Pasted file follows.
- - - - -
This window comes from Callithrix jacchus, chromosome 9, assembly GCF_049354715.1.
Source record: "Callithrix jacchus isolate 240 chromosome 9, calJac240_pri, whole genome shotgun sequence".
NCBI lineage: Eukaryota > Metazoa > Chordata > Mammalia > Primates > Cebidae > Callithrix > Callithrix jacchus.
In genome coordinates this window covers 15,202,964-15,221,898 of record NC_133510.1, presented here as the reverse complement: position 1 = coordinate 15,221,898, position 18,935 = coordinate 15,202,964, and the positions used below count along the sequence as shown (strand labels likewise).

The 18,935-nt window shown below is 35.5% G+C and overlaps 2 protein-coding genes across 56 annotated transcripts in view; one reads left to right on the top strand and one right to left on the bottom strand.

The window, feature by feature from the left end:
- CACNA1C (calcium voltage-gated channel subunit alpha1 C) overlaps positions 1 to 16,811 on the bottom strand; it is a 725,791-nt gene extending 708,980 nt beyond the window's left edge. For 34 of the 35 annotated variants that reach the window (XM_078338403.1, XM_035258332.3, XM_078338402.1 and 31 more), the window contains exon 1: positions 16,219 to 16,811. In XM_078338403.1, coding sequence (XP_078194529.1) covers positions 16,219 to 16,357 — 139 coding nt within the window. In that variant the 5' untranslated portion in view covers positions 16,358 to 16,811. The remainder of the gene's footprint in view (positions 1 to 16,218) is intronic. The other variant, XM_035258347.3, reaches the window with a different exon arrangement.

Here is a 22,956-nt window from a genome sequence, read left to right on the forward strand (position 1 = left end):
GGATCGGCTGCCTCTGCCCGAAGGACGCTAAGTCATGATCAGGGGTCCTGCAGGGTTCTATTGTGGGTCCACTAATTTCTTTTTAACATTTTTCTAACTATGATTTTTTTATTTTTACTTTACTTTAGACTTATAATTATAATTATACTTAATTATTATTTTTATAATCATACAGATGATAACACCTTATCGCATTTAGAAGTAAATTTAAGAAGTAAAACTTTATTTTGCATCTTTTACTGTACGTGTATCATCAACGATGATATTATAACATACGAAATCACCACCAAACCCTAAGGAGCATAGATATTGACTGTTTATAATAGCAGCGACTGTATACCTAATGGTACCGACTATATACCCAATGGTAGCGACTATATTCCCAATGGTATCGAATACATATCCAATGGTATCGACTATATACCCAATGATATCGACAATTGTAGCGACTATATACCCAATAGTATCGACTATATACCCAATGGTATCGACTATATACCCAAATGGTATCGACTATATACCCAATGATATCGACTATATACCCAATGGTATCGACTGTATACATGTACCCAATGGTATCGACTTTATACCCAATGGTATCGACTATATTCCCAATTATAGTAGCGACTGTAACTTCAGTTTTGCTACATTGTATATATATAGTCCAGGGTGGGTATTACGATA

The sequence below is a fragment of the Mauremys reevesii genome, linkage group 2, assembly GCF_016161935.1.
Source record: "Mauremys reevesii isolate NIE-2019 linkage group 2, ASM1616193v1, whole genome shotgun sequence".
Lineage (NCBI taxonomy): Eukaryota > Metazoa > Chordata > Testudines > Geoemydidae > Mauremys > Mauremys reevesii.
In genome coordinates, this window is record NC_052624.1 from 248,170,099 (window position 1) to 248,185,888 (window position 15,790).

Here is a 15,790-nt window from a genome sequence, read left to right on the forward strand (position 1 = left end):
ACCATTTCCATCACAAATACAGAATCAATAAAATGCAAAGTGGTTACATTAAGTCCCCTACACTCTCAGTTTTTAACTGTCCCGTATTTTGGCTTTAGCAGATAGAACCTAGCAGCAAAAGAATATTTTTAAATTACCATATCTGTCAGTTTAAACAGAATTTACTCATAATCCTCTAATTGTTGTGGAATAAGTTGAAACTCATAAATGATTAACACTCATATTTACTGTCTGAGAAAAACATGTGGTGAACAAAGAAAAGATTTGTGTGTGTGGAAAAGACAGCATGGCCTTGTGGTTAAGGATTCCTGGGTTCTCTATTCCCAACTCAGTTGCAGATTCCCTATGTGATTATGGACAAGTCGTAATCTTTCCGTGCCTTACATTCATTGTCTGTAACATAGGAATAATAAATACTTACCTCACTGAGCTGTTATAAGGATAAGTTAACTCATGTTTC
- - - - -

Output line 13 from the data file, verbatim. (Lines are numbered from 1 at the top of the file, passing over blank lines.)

In genome coordinates, this window is record NC_052624.1 from 248,170,099 (window position 1) to 248,185,888 (window position 15,790).